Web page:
Instead of Paul Ryan’s ‘Robin Hood in Reverse,’ Why Not a Robin Hood Tax?
For House Budget Committee chairman Paul Ryan and the Republican Party’s unofficial austerity caucus, the shutdown and debt-ceiling fights did not end in defeat. As part of the deal to end reopen the government and avert a “full-faith-and-credit” crisis, they got an agreement to establish a House and Senate conference committee that is charged with pulling together a bipartisan budget plan.
Ryan makes little secret of his agenda. The Wisconsin Republican is already talking about implementing the “entitlement reforms” he’s been pitching for years. So no one should rule out the prospect that the committee will entertain proposals for the roll-the-dice experiments with Social Security, Medicare and Medicaid voucher schemes, hiking retirement ages, establishing means tests and reducing protections against inflation. At the same time, Ryan would reduce the corporate tax rate and eliminate the alternative minimum tax—completing the “Robin Hood-in-reverse” scenario that so appeals to austerity advocates.
But what are the prospects that the committee will discuss proposals that might attract the resources needed to avoid cuts to essential programs and steer the US economy toward job creation and growth? The Democrats make a bow in the right direction. In addition to investing in job creation, transportation infrastructure and worker training programs, Senate Budget Committee chair Patty Murray, D-Washington, includes proposals to close tax loopholes and eliminate tax breaks for corporations that offshore operations.
But if they are serious about countering austerity—and they should be—Democrats need to offer something more substantial. And the place to begin is with a real alternative to “Robin Hood in reverse.”
As in: a “Robin Hood Tax.”
That’s a tax on high-stakes financial transactions, as proposed in the House by Congressional Progressive Caucus co-chair Keith Ellison, D-Minnesota. Ellison’s “Inclusive Prosperity Tax” would raise hundreds of billions in new revenues. “This is a small tax on Wall Street transactions to meet the needs of our nation,” says Ellison, who asks: “Didn’t America step up to the plate when Wall Street needed help?”
The congressman’s proposal would also reduce harmful market speculation. As Ellison says, “Gambling on Wall Street does not benefit our society.”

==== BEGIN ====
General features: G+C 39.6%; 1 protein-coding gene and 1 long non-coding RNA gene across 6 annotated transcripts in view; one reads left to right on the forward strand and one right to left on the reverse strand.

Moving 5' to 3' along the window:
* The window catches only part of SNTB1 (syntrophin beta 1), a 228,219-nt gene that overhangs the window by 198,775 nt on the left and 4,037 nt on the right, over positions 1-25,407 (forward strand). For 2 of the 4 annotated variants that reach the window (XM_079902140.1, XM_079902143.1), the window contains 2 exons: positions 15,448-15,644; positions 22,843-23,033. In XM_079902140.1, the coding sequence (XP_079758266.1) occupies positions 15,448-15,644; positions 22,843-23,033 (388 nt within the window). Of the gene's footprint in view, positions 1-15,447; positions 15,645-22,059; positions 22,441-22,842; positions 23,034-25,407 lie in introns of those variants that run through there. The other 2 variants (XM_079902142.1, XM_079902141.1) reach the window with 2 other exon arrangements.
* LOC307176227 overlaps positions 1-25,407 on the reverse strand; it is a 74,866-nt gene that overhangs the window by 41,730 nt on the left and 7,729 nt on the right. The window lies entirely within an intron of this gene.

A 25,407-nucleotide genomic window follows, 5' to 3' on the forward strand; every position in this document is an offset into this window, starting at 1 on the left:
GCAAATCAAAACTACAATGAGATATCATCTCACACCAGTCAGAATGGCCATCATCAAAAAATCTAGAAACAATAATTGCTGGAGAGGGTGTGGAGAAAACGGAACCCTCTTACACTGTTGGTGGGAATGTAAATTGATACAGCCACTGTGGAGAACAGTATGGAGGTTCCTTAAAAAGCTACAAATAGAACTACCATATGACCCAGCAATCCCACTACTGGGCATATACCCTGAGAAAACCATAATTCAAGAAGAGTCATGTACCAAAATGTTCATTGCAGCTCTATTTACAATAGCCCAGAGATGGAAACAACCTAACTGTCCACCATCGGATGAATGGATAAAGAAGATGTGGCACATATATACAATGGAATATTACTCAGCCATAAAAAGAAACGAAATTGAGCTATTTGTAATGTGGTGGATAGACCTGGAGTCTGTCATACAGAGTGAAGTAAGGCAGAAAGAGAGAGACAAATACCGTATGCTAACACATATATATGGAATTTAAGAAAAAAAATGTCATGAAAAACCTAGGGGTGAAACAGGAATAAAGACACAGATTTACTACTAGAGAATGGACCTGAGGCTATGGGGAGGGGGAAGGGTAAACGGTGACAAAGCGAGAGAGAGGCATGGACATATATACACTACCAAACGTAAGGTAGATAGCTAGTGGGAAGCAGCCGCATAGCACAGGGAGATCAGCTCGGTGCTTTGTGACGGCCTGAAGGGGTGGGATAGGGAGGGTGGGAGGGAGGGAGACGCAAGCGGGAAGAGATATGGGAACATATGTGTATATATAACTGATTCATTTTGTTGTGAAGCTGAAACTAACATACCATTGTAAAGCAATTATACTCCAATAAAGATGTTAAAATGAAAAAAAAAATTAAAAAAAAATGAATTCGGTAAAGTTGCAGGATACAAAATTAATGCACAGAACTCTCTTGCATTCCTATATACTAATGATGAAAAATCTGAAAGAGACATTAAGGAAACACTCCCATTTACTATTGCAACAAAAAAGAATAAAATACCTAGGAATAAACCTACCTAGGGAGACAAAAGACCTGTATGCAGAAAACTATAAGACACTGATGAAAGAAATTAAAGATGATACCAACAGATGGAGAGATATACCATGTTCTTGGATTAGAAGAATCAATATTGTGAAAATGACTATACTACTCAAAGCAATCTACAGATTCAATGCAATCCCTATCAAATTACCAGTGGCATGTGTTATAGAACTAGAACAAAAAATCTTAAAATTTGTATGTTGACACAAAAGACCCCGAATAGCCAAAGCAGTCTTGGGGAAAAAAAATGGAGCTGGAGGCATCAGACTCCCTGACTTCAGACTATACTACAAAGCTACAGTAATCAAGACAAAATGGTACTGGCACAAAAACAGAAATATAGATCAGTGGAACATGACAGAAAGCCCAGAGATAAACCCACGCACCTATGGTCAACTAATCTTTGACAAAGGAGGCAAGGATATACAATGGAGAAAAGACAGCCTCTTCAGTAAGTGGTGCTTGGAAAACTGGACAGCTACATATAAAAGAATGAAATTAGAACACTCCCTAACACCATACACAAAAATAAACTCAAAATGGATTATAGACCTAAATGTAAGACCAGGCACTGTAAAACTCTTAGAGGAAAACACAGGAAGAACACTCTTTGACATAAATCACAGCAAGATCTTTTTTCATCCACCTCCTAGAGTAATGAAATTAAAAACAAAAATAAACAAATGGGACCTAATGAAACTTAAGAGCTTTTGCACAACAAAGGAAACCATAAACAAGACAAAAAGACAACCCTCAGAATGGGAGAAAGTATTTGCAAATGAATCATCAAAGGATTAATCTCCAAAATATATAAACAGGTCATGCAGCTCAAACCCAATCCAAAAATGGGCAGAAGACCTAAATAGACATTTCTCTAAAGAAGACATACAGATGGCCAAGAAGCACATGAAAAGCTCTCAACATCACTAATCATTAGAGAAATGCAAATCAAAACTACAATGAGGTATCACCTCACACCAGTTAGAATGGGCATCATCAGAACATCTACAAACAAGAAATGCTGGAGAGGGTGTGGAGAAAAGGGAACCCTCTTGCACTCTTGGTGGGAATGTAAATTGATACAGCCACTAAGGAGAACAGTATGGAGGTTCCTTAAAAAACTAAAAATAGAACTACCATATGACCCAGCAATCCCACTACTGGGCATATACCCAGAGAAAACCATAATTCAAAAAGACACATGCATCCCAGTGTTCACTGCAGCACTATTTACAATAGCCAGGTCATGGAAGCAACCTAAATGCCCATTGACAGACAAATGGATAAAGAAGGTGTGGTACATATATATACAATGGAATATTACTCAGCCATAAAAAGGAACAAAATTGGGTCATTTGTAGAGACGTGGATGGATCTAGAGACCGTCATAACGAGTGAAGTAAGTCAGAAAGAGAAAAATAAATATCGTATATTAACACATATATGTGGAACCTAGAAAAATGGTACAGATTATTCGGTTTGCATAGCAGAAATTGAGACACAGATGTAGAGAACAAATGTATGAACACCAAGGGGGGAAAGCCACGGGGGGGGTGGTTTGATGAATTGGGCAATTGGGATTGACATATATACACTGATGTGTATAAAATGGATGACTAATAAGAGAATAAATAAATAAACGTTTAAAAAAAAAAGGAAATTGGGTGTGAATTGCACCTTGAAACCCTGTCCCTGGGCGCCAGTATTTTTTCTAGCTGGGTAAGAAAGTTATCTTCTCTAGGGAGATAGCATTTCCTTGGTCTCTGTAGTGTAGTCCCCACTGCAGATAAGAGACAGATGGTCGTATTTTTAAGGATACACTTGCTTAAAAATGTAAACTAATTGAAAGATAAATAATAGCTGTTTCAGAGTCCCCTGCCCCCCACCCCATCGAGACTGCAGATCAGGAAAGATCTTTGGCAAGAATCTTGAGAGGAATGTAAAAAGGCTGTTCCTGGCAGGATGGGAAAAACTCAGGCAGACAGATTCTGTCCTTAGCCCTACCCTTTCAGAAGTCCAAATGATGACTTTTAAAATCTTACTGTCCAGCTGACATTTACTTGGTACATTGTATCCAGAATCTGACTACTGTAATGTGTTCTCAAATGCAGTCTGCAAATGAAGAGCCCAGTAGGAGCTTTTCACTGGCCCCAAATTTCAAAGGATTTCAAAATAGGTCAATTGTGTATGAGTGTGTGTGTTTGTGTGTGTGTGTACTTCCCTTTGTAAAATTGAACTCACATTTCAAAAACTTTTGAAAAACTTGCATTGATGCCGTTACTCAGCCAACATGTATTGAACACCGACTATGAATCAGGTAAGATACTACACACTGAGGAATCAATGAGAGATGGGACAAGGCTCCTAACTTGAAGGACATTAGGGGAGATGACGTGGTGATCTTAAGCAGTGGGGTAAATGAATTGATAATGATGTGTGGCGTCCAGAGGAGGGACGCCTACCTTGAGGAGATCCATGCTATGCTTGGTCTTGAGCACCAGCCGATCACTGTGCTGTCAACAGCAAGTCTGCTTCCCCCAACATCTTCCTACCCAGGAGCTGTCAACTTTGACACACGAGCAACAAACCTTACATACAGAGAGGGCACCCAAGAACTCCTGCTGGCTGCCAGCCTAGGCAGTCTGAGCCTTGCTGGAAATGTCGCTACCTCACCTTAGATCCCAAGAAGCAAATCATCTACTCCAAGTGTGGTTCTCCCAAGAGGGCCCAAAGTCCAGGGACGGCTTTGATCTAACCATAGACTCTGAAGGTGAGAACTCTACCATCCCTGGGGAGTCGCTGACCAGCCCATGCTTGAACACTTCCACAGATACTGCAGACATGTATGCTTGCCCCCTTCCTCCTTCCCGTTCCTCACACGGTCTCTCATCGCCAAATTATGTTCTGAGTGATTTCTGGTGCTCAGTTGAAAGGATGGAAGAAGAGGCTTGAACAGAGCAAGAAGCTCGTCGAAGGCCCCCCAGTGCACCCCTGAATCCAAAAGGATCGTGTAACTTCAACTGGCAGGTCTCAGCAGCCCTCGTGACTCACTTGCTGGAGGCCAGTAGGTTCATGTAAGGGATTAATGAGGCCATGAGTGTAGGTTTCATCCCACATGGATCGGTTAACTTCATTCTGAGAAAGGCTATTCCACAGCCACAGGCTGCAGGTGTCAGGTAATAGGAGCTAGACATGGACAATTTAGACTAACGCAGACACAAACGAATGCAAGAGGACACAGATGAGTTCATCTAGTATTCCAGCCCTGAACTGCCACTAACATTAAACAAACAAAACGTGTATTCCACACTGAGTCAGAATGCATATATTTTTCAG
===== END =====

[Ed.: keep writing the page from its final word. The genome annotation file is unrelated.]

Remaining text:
This week in Washington, National Nurses United and 160 groups associated with the Robin Hood Tax Campaign are raising the issue in Washington. A Tuesday teach-in, featuring University of Massachusetts–Amherst economist Robert Pollin, former Texas Agriculture Commissioner Jim Hightower and labor leaders such as Amalgamated Transit Union president Larry Hanley, heard NNU co-president Jean Ross, RN, declare: “The nurses of America have a message for Wall Street: You have the money we need to heal America.” A Wednesday march, congressional briefing ( featuring economist Jeffrey Sachs and European parliamentarian Anni Podimata) and lobbying day will tell members of the US House and Senate that: “It’s not a Tax on the People. It’s a Tax for the People.”
And it’s about time.
This is a vital intervention in a debate that needs a fresh idea.
“With the latest Congressional super committee on budget deliberations about to meet in the aftermath of the brinkmanship over federal funding, a change in tone is needed in Washington,”says Karen Higgins, RN, an NNU co-president. “We are calling on Congress and the White House to refocus on a human needs budget, not just an endless cycle of more austerity and more cuts. We need the Robin Hood tax.”
Arguing for a Financial Transactions Tax does not only have the potential to shift the character of the budget conference committee deliberations. It could move the broader debate beyond the empty wrangling that pits Ryan’s austerity agenda against the austerity-lite response of too many Democrats.
“It’s far past time that we break this cycle and fund America. There is a simple solution: more revenue,” explains National People’s Action executive director George Goehl. “If the government had more money we could break the crisis fever that is killing our economic recovery and devastating most those who can afford it least.”
Goehl and NPA are making the case that a Robin Hood Tax could break the austerity cycle with “a tax of half of a percent or less on big Wall Street transactions [that] would not affect the retirement accounts for middle class and working families. The Robin Hood Tax could generate up to $350 billion each year for investments in America—health care, fighting HIV/AIDS, jobs, safety net, fighting climate change, and affordable housing.”
As NPA says: “It’s a small change for the banks, big change for us.”
That big change will be needed if the conference committee is to reach a budget agreement that rejects austerity in favor of the balance of fiscal responsibility and social responsibility that Americans have every right to demand.
© 2013 The Nation